The compliance of the decoupler (or the decoupler material) is generally much less than that of the material used for the molded assembly 14, depending on design. The dimension of the compliant member 50 is generally designed with respect to the compliant material used and the orifice plate dimensions, while maintaining fluid flow between the chambers. In one embodiment, a housing structure 29 is formed within the orifice plate along the orifice track, best seen in FIG. 2. Housing member 29 is formed to receive and confine compliant member 50 within the orifice plate to maintain and promote fluid flow within the mount. Similar to the compliant member 50, housing structure 29 may be of various dimensions but is generally formed within the orifice plate 20 using materials similar to that of the orifice plate 20. Use of such a compliant member enhances orifice plate design and may be used to shorten the orifice track. Upon rotation of rotatable track member 30, fluid may be directed at compliant member 50 for pre-determined vibration frequencies within the powertrain for isolation and damping of the vibrations.
Referring now to FIG. 2, a motor assembly 60 is also provided including an electric motor 62 and an encoder 64. The motor 62 includes a shaft 66 that extends through the containment plate 40 and engages the rotatable track member 30. The encoder 64 measures the angular position of the track member 30, and communicates that information to a controller (not shown). The controller also receives additional signals such as, for example, an engine rpm signal from a powertrain controller (not shown), and determines the vibration disturbance frequency. The controller then determines the desired angle of rotation of the track member 30 to align opening 36 with the decoupler 50 to control and reduce the dynamic stiffness associated with the mount 10 at the disturbance frequency. The controller minimizes the difference between the desired angle of rotation and the angle measured from the encoder 64 by applying a voltage to the motor 62. Therefore, the controller functionally determines vibration frequencies and activates the motor 62 to rotate the track member 30 to further align the track member opening 36 for engaging or disengaging the compliant member 50 with fluid within the powertrain mount assembly 10. The controller also may be used to control fluid flow through the rotatable track member opening 36, the orifice track, and the orifice plate opening 28.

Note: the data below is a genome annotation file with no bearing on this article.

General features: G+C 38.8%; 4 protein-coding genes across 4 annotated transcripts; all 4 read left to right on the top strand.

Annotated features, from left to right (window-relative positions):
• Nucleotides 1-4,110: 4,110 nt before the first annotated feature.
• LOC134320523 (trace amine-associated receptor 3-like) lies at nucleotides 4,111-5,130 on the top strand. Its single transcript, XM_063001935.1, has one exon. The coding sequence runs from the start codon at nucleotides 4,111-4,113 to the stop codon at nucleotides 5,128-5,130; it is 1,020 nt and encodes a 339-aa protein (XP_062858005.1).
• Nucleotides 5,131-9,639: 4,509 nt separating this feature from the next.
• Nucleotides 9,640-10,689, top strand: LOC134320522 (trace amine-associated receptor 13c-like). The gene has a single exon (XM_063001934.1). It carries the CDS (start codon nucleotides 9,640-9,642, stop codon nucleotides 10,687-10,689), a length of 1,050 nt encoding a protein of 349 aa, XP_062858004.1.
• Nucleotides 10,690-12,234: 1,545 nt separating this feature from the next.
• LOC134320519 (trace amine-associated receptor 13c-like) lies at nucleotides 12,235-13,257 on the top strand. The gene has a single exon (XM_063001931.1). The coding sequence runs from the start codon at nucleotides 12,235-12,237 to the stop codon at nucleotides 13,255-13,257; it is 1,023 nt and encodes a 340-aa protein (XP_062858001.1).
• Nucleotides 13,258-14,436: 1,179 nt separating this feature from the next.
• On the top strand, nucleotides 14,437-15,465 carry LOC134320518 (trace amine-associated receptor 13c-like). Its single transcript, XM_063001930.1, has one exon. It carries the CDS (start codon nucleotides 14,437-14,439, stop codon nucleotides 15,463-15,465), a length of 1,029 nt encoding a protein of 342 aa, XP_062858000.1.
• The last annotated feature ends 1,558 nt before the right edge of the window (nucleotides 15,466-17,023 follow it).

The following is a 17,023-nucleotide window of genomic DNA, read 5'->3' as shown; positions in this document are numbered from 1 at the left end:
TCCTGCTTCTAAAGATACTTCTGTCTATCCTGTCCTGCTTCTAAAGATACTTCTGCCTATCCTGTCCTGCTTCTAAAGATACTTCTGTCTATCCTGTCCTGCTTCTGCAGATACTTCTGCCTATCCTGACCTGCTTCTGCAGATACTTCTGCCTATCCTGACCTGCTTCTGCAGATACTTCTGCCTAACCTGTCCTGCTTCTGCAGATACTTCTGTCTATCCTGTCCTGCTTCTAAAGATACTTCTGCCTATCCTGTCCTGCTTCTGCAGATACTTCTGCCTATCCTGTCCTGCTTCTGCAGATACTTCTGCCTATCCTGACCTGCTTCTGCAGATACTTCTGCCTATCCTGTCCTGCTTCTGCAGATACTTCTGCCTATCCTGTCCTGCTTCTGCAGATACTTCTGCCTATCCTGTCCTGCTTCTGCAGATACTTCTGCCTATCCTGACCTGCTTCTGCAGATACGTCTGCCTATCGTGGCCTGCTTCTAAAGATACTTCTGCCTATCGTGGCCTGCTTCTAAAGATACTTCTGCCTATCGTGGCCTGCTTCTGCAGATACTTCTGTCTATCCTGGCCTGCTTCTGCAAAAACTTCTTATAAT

During compression of the mount, fluid can be displaced into the orifice track, the compliant member 50, and into the molded assembly 14, or a combination thereof for isolating and damping disturbance vibration frequencies. The amplitude of the powertrain vibration determines the magnitude of the fluid flow within the mount. Fluid may therefore be directed at the decoupler 50 by rotating the opening 36 of the rotatable track member 30, which is operably attached to the motor assembly 60. By engaging the compliant member 50, specific volumes of displaced fluid within the mount may be taken up by the compliant properties of the decoupler 50. For volumes of fluid that exceed the compressibility of the compliant member, fluid is directed through the orifice track or into the molded assembly 14. Alternately, the compliant member may be disengaged by rotation of the opening 36 of the rotatable track member 30.